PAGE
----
How to Get the Inside Scoop on a Company Before Accepting a New Job

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By Alison Green

When you're interviewing for a job, it can be tough to know what working there day to day would really be like. Good companies will try to help you get a strong sense of their culture, but plenty of employers try so hard to present themselves in a good light that they obscure important information about working there. And even when companies try to be transparent, candidates are often so eager to get a job offer that they overlook warning signs about the culture.

It's crucial to find ways to dig into what's it's really like to work somewhere before you accept an offer. Otherwise, you risk finding yourself in a new job that makes you miserable.

Here are seven ways to get the inside scoop on a company before you accept a job offer.1. Ask smart questions. Too often, candidates don't ask many questions of their own during job interviews, instead relying on their interviewers to tell them what they need to know. Don't squander your opportunity to hear directly from your interviewer about the company culture! These questions can get you useful information:
  • "What kind of person does especially well here, and what type of person isn't as strong of a fit?"
  • "What time do you normally come in to work and leave for the day?"
  • "Can you tell me about a time there was a disagreement on the team and how it was handled?"
  • "How long was the previous person in the role, and how many people have held the role in the last five years?" (Unusually high turnover in the role can be a sign of problems; you often see it when the workload is unmanageable, the boss is difficult to work with or the expectations are unrealistic.)
  • "How have you seen the company change since you've been here?" (This question assumes your interviewer has been with the company at least a few years.)
  • "If you could change one thing about the culture here, what would it be?"
  • "What do you wish you knew before starting work here?"
2. Ask to talk to other people on the team that you would be joining before accepting a job offer. Good employers will be willing to connect you with the people you'd be working closely with and give you a chance to talk informally with them. If they don't, consider that a red flag from a company that may have something to hide.

3. Check review sites like Glassdoor.com. Glassdoor can contain a wealth of information about what it's like to work for a company, because it posts reviews from current and past employees. Be wary of reviews that are either glowingly positive or horrifyingly bad, which can often be from people with an agenda; instead, pay attention to the reviews that are somewhere in the middle, which are most likely to give you the real story.

4. Work your network. Talking to people who have actually worked at the company will be your best source of insider information. LinkedIn is a great way to see if anyone in your network has connections to current or former employees, and see if they'll connect you for an off-the-record conversation.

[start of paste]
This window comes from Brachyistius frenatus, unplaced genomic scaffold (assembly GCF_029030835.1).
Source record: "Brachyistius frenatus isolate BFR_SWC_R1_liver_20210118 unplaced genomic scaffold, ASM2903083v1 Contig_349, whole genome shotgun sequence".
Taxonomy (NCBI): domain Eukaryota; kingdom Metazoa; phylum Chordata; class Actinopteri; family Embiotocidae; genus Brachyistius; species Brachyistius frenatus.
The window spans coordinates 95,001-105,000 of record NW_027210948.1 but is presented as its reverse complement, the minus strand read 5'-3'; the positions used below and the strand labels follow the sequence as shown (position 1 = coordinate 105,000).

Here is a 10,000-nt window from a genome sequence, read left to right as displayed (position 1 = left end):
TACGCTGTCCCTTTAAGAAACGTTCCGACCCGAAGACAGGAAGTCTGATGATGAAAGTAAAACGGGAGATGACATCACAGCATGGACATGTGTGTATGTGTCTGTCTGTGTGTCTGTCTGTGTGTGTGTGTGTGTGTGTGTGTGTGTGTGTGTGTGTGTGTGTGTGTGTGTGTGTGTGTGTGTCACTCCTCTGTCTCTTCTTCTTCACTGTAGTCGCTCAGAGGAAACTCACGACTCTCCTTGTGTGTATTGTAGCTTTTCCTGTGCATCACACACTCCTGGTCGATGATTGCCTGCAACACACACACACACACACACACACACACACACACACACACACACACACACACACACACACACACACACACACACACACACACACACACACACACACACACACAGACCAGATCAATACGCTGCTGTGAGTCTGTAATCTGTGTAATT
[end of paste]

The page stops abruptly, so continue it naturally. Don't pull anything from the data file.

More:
You can also look at your prospective manager's background and see if anyone in your network is connected to people who worked with her at her previous jobs. They might be an additional useful source of information about what she will be like to work with.

5. Talk to recruiters. In many fields, recruiters can be a great source of information about what a company is really like to work with. They often hear the inside scoop from employers and employees alike and might be willing to give you their candid take, or at least tell you whether the company has a reputation for being a great place to work – or the opposite.

6. Pay attention to what you see during the interview process. Do the employees you pass on the way to the office where your interview is held seem happy? Frazzled? Miserable? Is the hiring process well thought out and organized, or is it chaotic and inefficient? Do your interviewers seem to care about making sure the job is the right fit? Do they give you a chance to ask your own questions, and do they give you thoughtful and genuine-seeming answers? Do you feel like you're being sold a product rather than being given a real look at what the work is like? Do your interviewers meet their commitments to you, like following up with you by the date they tell you they will? Or are you left hanging for weeks past when you were told they'd be in touch?

7. Don't let your desire for the job blind you to signs that it won't be the right fit. One of the biggest ways that people end up in jobs where they're unhappy is by not paying enough attention to warning signs during the hiring process. It's easy to get so caught up in wanting the job that you overlook or minimize important signals that the workplace culture won't be for you. Resolve to keep your eyes open during the hiring process, and when you see red flags, explore them further.
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